Understanding Anxiety and Dealing with It Effectively
Updated: Oct 20
Anxiety comes out of the blue. Your whole body becomes unsettled. Your mind starts racing towards images of a looming disaster. The feeling has no apparent reason. What is more, you cannot seem to soothe it until it dwindles on its own. Does this mean you have an anxiety disorder?
This article will help you recognize anxiety symptoms. You will understand where they might be coming from. We also give you a few tips on how to cope with anxiety in a healthy way.
What Is Anxiety?
Anxiety, albeit unpleasant, is a natural feeling. It is designed to warn us about danger. So, we all experience it from time to time. It is normal to feel anxious when you are about to go on a date or speak in front of the public, for example.
However, an anxiety disorder is different. It is overwhelming and hard to control. There is usually no clear trigger for the surge of anxiety. And when there is one, the response is disproportionate to the stressful situation.
In 2020, roughly 13% (approximately 17% of women and 10% of men) of the Canadian adult population was affected by generalized anxiety disorder. Worldwide, anxiety is the most common mental health disturbance.
What are the symptoms of anxiety?
· Experiencing excessive, difficult-to-regulate worry
· Feeling on edge and restless
· Getting tired easily
· Difficulties focusing
· Muscle tension
· Sleep disturbances
· Sweating, palpitations, hyperventilation, nausea, tingling of hands or feet
These are emblematic generalized anxiety disorder symptoms. But there are also atypical or less common signs.
Perfectionism could be one of them.
Research also revealed that anxiety sometimes makes you prone to codependent relationships.
A range of unusual bodily sensations and physical symptoms could also reveal that you might be experiencing anxiety. Think about indigestion, ringing in the ears, yawning excessively, trembling, difficulties swallowing, blurred vision, burning sensation, baffling aches, or rashes.
What Causes Anxiety?
There is not a single answer to this question. A range of factors likely intertwines to make someone vulnerable to an anxiety disorder.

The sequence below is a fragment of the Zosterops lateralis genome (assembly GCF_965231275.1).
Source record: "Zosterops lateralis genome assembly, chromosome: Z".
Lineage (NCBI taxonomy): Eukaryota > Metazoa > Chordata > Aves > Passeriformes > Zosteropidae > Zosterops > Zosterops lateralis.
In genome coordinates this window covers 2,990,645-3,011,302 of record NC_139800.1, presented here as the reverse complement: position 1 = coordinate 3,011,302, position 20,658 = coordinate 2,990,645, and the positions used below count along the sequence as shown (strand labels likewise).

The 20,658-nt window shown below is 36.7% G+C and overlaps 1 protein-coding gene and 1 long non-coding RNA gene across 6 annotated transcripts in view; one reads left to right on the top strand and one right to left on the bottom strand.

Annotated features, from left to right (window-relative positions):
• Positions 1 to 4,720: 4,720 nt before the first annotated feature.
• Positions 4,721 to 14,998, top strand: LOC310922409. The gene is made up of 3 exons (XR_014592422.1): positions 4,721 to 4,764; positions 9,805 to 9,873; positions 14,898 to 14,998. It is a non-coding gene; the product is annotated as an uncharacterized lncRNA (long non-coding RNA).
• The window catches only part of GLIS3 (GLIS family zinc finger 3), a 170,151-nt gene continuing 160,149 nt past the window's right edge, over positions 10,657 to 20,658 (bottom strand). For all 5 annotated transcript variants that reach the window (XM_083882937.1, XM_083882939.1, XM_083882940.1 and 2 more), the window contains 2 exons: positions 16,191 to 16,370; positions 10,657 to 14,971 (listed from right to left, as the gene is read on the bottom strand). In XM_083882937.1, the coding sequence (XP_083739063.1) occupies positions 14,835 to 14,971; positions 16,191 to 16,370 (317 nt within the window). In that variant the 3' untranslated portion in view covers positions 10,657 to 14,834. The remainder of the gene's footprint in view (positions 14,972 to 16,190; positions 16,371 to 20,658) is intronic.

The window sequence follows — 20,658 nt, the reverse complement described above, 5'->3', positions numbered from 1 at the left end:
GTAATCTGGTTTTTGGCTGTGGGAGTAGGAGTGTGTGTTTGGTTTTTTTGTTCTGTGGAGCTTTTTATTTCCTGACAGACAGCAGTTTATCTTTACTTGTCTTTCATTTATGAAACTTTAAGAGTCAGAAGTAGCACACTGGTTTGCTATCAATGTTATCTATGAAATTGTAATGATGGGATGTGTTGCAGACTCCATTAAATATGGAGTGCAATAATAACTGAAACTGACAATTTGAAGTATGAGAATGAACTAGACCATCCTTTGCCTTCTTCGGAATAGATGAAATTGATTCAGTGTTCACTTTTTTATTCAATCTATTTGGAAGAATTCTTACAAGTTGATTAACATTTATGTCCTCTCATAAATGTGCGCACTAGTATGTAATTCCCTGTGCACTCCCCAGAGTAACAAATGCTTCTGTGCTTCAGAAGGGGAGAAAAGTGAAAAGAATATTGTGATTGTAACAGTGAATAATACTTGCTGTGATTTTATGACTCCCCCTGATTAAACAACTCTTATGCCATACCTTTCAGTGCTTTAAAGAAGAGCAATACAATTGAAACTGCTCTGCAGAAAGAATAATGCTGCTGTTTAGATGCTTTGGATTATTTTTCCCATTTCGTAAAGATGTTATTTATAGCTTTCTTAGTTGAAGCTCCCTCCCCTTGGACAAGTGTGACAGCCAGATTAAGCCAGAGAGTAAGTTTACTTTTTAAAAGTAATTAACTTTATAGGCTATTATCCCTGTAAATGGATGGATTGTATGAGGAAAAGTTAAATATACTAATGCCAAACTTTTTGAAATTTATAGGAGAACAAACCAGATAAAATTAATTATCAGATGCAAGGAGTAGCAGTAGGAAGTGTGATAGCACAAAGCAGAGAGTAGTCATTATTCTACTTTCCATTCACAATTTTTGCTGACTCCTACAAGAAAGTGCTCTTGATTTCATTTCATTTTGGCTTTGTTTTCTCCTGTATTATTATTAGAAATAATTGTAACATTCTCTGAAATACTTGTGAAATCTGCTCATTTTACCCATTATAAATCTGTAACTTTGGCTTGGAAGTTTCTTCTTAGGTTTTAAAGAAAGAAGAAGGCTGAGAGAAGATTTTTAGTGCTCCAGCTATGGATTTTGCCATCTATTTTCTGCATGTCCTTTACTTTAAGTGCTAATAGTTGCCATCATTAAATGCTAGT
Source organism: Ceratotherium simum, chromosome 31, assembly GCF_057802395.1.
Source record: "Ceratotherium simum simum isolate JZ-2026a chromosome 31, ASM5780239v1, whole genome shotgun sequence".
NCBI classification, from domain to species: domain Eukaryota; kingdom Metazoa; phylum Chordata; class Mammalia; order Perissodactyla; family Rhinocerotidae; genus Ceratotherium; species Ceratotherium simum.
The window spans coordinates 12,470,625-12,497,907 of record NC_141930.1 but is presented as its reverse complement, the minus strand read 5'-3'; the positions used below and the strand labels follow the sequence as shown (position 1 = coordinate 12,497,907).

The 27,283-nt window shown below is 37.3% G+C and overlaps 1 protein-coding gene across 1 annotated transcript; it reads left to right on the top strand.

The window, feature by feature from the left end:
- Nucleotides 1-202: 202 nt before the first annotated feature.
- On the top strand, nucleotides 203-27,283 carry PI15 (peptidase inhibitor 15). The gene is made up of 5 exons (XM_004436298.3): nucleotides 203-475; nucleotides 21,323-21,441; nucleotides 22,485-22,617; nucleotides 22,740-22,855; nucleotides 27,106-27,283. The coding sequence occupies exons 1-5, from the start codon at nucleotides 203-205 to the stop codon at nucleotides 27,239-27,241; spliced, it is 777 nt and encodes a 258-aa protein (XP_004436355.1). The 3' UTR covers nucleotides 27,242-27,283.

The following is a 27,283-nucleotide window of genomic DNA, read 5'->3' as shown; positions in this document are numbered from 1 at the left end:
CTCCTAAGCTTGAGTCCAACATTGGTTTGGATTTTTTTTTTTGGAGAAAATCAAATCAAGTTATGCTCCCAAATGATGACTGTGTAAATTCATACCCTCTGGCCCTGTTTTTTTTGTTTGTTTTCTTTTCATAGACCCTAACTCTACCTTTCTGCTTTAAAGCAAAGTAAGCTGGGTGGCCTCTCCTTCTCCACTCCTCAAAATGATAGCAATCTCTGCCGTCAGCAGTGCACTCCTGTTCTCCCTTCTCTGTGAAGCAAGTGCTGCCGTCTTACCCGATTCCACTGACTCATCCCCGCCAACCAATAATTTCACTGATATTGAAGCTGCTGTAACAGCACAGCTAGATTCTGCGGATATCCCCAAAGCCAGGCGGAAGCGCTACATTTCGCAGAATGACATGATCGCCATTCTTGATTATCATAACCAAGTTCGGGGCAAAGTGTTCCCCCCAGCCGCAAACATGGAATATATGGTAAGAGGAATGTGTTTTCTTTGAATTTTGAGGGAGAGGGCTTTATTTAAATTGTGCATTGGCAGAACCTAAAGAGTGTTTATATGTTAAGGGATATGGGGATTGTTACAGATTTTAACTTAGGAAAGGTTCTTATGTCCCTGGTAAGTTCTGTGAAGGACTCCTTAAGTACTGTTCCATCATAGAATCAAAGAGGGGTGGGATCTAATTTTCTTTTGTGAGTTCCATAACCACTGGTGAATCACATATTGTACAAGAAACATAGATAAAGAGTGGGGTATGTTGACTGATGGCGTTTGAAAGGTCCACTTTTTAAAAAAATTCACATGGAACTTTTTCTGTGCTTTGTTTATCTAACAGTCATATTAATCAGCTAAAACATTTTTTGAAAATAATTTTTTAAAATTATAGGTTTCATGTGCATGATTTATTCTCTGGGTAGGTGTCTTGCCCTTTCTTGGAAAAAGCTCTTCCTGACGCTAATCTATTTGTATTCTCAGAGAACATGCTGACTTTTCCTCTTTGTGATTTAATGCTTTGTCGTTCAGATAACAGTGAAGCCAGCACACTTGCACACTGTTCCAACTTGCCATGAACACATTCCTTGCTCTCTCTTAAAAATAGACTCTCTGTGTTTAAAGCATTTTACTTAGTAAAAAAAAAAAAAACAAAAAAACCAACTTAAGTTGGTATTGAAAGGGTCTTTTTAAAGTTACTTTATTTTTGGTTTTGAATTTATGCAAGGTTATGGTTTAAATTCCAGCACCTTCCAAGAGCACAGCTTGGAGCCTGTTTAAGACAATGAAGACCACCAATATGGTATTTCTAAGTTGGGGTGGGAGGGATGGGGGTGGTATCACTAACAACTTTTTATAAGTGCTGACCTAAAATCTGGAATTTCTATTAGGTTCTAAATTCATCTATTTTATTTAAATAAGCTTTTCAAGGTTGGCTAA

Some anxiety symptoms — such as being unable to regulate the emotional response to a stressor — have a strong neurological basis. Childhood trauma, according to research, might also be a risk factor for later anxiety disorder. Also, certain personality traits (in particular, high neuroticism and low extraversion) could predispose a person to anxiety. The same goes for some personality disorders (namely avoidant, dependent, and obsessive-compulsive personality disorders).
How to Deal with Anxiety?
Whichever the cause, dealing with anxiety may feel disheartening at times. However, it is a highly treatable issue. Here are some tips on how to cope with anxiety:
· Let others know what you are going through. Those affected by anxiety often say that they do not feel understood. Your worry may be unclear, making it difficult to explain what you are going through. Still, try to talk to those close to you. Tell them what triggers your anxiety attacks. Explain what they can do to help or, at least, not make things worse. Having social support can make a huge difference in how you cope with anxiety on a day-to-day basis.
· Step away from unhelpful thinking patterns. Cognitive distortions, such as catastrophizing, are trademarks of anxiety. Suppose you are amid a burst of excessive worry. Trying to analyze things might backfire. Your mind will likely rush back to the worst-case scenarios. You might believe they are bound to happen even when they are irrational predictions. Instead of trying to “be reasonable about it”, give your mind a chance to relax. Go for a walk, exercise, or take a swim — and let your thoughts settle down.
· Meditate. Another effective way of dealing with anxiety is meditation, especially mindfulness meditation. A recent review revealed that meditative practices decrease anxiety levels. Regular meditation helps you to develop a better grip on anxiety symptoms.
· Consult a psychiatrist on whether you need medication. Most commonly, anti-depressants, anxiolytics, or beta-blockers are prescribed.
· Reach out to a dedicated team of psychotherapists at The Wise Self Psychotherapy Clinic. According to research, cognitive-behavior therapy (CBT) is the most commonly used approach to treating anxiety spectrum disorders. Our group utilizes CBT and a range of other evidence-based approaches (such as compassion-focused therapy and acceptance and commitment therapy) to help you heal from anxiety. Psychotherapy can help you regain the joy of living taken away from you by excessive worry. Contact us and start taking control back.